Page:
In his recent AMiA blog, “Relying on Christ’s Victory in Lent,” Jason+ Radcliff explained how Lent provides us with an opportunity to allow the victory of Christ to permeate our lives more deeply. Below, he suggests practical tools that can help us focus during this Lenten season.
There are certain tools I have found to be particularly helpful in focusing on Christ’s victory in my own life during the season of Lent. It is important to start small. For example, denying myself a second cup of coffee in the morning reminds me that it is God who gives me strength, not caffeine! Fasting can be a particularly meaningful way to intentionally remind myself that God provides for me. Whether it be the full Lenten fast (basically, going vegan) or cutting out chocolate, I enjoy fasting in some capacity each Lent.
Reading Spiritual Classics
I also find that reading the spiritual classics, especially the lives and sayings of the Desert Monks, during Lent can be a particularly helpful way to remind myself of the paradigm I aim to keep in mind: The Desert Monks appropriate the victorious life of Christ in a very literal way, which I find to be a helpful allegory for my own spiritual life. The monks’ life of constant prayer, meditation, contemplation, confession of theirs sins to one another, their recitation of Scripture, fasting, self-denial and ultimately, deep focus on Christ and his victory in their lives are all particularly helpful ways to be reminded of God’s victory, through Christ and by the Holy Spirit, in my own life.
Confession and Prayer
Inspired by the disciplines of the monks, I find that more times of confession with my spiritual director can be especially useful during Lent. I also find that more time spent in prayer is good, if possible. While I normally aim to pray the Morning and Evening Prayer from the Daily Office in The Book of Common Prayer I find that praying the Noonday Prayer and Compline can be useful additions during Lent to help me focus more on God and his victory in me through Christ. As Martin Luther famously said (paraphrased): “I had so much to do today, I spent the first three hours in prayer!”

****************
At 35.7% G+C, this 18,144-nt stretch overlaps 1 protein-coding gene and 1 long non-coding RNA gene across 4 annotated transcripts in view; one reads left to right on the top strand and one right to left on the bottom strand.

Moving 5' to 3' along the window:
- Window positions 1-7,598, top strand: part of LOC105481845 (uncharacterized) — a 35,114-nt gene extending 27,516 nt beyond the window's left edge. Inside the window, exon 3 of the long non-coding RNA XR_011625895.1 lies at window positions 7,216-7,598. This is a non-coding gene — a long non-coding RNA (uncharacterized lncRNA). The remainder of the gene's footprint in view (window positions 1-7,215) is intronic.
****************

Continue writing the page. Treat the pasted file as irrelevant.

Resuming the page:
I also find that devoting time to more contemplative prayer like Centering Prayer, the Jesus Prayer, Lectio Divina (particularly accounts of the life of Christ) and the Rosary (which is, at its heart, about the life and victory of Christ), using the Anglican classic St. Augustine’s Prayer Book for example, can also be helpful during Lent.
Eucharistic celebration and devotion is the greatest of reminders that it is God through Christ who gives us life. It is, furthermore, perhaps the most physical of all the appropriations of the life of Christ into our own lives; for when we partake of it, we are really partaking of the very life and person of Christ.
Giving, Penitence and Healing
I find the Lenten season to also be a great time to see if there are areas where I can cut back on unnecessary spending and increase tithing/charitable giving. At The Stony Brook School, where I teach and minister, we offer services of Penitence and Healing in the chapel during Lent as ways to help our students corporately focus on the forgiveness and healing (spiritual and physical) that has come with Christ’s victory in us.
Rethinking the Rhythm of Prayer
Lastly, I find that Lent can be a good time to rethink (or think about for the first time) the daily rhythm of prayer in individual life and/or the corporate life of the parish. It’s an opportunity to use the lives of the monks as a paradigm, writing a “rule of life/prayer” to help me focus more on the victory of Christ.
Suggested Readings (most also available for free online):
- The Book of Common Prayer Daily Office (any edition, but the new 2019 edition is really good).
- Way of the Ascetics by Tito Colliander
- On the Incarnation by Athanasius
- The Life of Antony by Athanasius
- The Philokalia, especially the one-volume edited edition, if you can find it.
- “Epilogue” in Atonement: The Person and Work of Christ by Thomas F. Torrance
- St Augustine’s Prayer Book (Any editions—and there have been many!—including the most recent are helpful, but I do find the older ones printed in the 1940s and 1950s to be particularly good. They can be found on Amazon and other used book websites).
Jason+ Radcliff (Ph.D., Edinburgh), lives, teaches and ministers at The Stony Brook School, a college prep boarding school in New York. He is the author of Thomas F. Torrance and the Church Fathers (2014), Thomas F. Torrance and the Orthodox-Reformed Dialogue (2018) and Grace and Incarnation: The Oxford Movement’s Shaping of the Character of Modern Anglicanism (2020), all published by Wipf & Stock, as well as of numerous essays and articles.